Doug is my rolling role model, my two-wheeling muse, my eco-physio-communal inspiration. Doug bikes to work most every day. (Once, I biked with him, but disliked the taste of my own blood.)
Doug is right.
He observed me riding a bicycle in traffic and saw me take unlawful advantage of being on a bike: when there was no moving traffic, I zipped through a red light.
It’s not normal behavior for me. I’m pretty strict about adhering to the law. Of all my fears, a top five fear is going to jail.
The Jay-Biker’s Rationalization
Running a red light on a bike is so available and so juicy when there’s no crossing traffic in any direction and, really, who expects a bicycle to wait at a traffic light when there is no cross traffic?
Plus, it’s safer for the bicyclist to cross a big intersection when there is no traffic flowing from any direction. Similarly, I’ve read that jaywalkers are safer crossing in the middle of a block (where there is only cross traffic) than lawful pedestrians crossing at an intersection (where traffic is flowing in various directions and turning). If safety is our goal, then I should be a jay-biker.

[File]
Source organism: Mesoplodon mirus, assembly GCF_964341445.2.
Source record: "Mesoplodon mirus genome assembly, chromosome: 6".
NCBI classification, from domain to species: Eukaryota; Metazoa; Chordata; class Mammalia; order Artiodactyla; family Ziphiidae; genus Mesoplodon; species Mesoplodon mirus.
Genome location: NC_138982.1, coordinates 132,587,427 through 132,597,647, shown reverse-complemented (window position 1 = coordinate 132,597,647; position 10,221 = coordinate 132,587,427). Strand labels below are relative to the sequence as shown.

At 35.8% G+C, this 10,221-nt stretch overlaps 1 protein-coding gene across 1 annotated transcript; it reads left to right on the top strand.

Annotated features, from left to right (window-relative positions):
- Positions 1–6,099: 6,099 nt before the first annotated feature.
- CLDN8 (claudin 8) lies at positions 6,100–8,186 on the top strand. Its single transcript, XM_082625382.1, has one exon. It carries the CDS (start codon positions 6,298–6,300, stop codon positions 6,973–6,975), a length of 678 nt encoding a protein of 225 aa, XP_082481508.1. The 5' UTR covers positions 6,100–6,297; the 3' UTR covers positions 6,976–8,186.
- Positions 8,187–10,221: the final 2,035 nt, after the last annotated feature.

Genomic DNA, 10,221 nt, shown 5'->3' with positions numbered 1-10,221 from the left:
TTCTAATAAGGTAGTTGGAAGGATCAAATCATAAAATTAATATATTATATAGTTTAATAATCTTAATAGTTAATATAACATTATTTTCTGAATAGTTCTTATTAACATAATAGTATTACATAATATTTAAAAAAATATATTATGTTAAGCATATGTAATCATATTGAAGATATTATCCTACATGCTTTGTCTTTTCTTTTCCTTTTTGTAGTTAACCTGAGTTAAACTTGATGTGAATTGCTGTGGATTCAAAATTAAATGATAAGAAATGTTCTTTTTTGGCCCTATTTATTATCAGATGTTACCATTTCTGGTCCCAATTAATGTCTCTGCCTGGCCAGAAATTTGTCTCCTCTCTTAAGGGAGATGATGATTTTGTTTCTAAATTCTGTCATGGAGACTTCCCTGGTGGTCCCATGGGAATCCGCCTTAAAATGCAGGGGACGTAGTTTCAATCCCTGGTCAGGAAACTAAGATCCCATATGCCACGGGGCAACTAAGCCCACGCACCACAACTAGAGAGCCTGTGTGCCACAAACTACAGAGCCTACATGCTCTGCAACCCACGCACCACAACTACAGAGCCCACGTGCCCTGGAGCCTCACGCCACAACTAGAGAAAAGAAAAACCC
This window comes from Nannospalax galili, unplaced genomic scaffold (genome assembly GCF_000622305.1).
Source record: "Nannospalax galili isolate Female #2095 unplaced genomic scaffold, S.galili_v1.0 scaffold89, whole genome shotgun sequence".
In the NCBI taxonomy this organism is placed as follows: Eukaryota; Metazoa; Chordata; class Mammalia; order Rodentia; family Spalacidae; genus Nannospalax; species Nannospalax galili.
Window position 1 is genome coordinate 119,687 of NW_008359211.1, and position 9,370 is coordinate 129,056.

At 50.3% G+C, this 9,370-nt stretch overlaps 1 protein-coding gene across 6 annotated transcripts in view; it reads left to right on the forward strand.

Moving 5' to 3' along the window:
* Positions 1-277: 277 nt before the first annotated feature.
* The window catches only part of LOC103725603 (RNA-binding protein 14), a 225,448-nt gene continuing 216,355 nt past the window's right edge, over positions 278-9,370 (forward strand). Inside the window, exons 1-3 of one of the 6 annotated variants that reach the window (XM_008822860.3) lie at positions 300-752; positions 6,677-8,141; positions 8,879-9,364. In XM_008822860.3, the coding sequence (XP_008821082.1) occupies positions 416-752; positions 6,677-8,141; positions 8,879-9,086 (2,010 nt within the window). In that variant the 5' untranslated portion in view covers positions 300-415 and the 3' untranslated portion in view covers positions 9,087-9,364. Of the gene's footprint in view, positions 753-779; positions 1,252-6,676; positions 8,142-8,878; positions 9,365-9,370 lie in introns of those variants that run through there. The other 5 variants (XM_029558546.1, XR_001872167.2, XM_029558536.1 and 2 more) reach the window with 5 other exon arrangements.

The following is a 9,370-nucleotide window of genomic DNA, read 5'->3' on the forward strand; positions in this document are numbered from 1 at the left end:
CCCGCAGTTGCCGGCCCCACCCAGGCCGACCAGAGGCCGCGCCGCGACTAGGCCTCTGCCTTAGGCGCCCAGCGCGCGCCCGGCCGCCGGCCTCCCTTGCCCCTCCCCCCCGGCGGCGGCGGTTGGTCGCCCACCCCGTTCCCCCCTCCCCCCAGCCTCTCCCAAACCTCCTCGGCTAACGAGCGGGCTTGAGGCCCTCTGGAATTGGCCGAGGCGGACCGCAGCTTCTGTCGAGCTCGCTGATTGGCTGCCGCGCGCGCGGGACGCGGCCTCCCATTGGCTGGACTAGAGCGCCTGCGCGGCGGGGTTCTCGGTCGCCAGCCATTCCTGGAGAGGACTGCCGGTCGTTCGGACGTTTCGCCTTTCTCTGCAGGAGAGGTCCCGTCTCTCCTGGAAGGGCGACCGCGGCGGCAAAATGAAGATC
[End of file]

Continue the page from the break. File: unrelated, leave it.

Doug gently admonished me. "Please don’t do that," he said. He went on…
"There is such tension between automobile drivers and bicyclists. The tension — and the danger it produces — could be resolved if: (1) each automobile driver would recognize each bike rider’s right to a safe share of the road; and (2) each bike rider would obey the laws of the road."
Ever the lawyer-citizen, Doug added this gem:
"Every time someone breaks a law, even a small infraction, I think that democracy dies a little bit."
Now, today, in the Columbus Dispatch, comes a front-page story of the tension between bicyclists and drivers.
Today, I renounce jay-biking. I will uphold the law.
Now, egad, my self-righteousness is complete. Run for your lives.
Or read about my day in traffic court.